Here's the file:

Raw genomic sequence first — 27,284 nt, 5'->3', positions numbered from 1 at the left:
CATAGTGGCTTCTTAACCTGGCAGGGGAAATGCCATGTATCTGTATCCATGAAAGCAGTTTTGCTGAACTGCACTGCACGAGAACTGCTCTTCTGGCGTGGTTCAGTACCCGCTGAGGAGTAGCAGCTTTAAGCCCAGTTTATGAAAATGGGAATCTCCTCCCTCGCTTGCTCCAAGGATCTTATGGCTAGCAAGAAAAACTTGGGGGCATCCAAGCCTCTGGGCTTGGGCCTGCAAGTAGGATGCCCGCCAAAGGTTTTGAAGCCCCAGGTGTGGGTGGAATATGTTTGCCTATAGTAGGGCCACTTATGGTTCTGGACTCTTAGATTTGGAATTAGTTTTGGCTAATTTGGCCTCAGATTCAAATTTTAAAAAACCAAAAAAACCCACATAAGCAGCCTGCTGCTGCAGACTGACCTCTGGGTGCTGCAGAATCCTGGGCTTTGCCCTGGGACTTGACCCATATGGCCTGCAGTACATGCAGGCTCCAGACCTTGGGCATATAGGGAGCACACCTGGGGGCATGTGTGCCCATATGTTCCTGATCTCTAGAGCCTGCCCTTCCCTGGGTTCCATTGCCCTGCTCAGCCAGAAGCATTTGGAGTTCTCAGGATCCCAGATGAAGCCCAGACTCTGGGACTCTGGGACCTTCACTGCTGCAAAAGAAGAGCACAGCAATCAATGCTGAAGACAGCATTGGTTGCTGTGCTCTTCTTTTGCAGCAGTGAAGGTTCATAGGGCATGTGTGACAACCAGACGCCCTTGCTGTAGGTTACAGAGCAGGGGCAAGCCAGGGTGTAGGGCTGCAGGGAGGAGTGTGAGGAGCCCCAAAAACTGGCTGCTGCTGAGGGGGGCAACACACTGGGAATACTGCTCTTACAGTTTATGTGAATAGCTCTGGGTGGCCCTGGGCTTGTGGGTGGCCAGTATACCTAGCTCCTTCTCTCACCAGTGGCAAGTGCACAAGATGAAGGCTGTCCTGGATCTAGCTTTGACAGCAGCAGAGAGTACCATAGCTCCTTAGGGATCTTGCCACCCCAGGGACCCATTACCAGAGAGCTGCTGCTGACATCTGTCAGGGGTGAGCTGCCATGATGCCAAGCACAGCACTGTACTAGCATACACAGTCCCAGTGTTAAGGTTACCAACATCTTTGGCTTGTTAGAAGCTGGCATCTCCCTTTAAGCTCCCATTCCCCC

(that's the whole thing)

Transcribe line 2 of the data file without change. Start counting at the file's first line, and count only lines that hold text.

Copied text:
CATAGTGGCTTCTTAACCTGGCAGGGGAAATGCCATGTATCTGTATCCATGAAAGCAGTTTTGCTGAACTGCACTGCACGAGAACTGCTCTTCTGGCGTGGTTCAGTACCCGCTGAGGAGTAGCAGCTTTAAGCCCAGTTTATGAAAATGGGAATCTCCTCCCTCGCTTGCTCCAAGGATCTTATGGCTAGCAAGAAAAACTTGGGGGCATCCAAGCCTCTGGGCTTGGGCCTGCAAGTAGGATGCCCGCCAAAGGTTTTGAAGCCCCAGGTGTGGGTGGAATATGTTTGCCTATAGTAGGGCCACTTATGGTTCTGGACTCTTAGATTTGGAATTAGTTTTGGCTAATTTGGCCTCAGATTCAAATTTTAAAAAACCAAAAAAACCCACATAAGCAGCCTGCTGCTGCAGACTGACCTCTGGGTGCTGCAGAATCCTGGGCTTTGCCCTGGGACTTGACCCATATGGCCTGCAGTACATGCAGGCTCCAGACCTTGGGCATATAGGGAGCACACCTGGGGGCATGTGTGCCCATATGTTCCTGATCTCTAGAGCCTGCCCTTCCCTGGGTTCCATTGCCCTGCTCAGCCAGAAGCATTTGGAGTTCTCAGGATCCCAGATGAAGCCCAGACTCTGGGACTCTGGGACCTTCACTGCTGCAAAAGAAGAGCACAGCAATCAATGCTGAAGACAGCATTGGTTGCTGTGCTCTTCTTTTGCAGCAGTGAAGGTTCATAGGGCATGTGTGACAACCAGACGCCCTTGCTGTAGGTTACAGAGCAGGGGCAAGCCAGGGTGTAGGGCTGCAGGGAGGAGTGTGAGGAGCCCCAAAAACTGGCTGCTGCTGAGGGGGGCAACACACTGGGAATACTGCTCTTACAGTTTATGTGAATAGCTCTGGGTGGCCCTGGGCTTGTGGGTGGCCAGTATACCTAGCTCCTTCTCTCACCAGTGGCAAGTGCACAAGATGAAGGCTGTCCTGGATCTAGCTTTGACAGCAGCAGAGAGTACCATAGCTCCTTAGGGATCTTGCCACCCCAGGGACCCATTACCAGAGAGCTGCTGCTGACATCTGTCAGGGGTGAGCTGCCATGATGCCAAGCACAGCACTGTACTAGCATACACAGTCCCAGTGTTAAGGTTACCAACATCTTTGGCTTGTTAGAAGCTGGCATCTCCCTTTAAGCTCCCATTCCCCC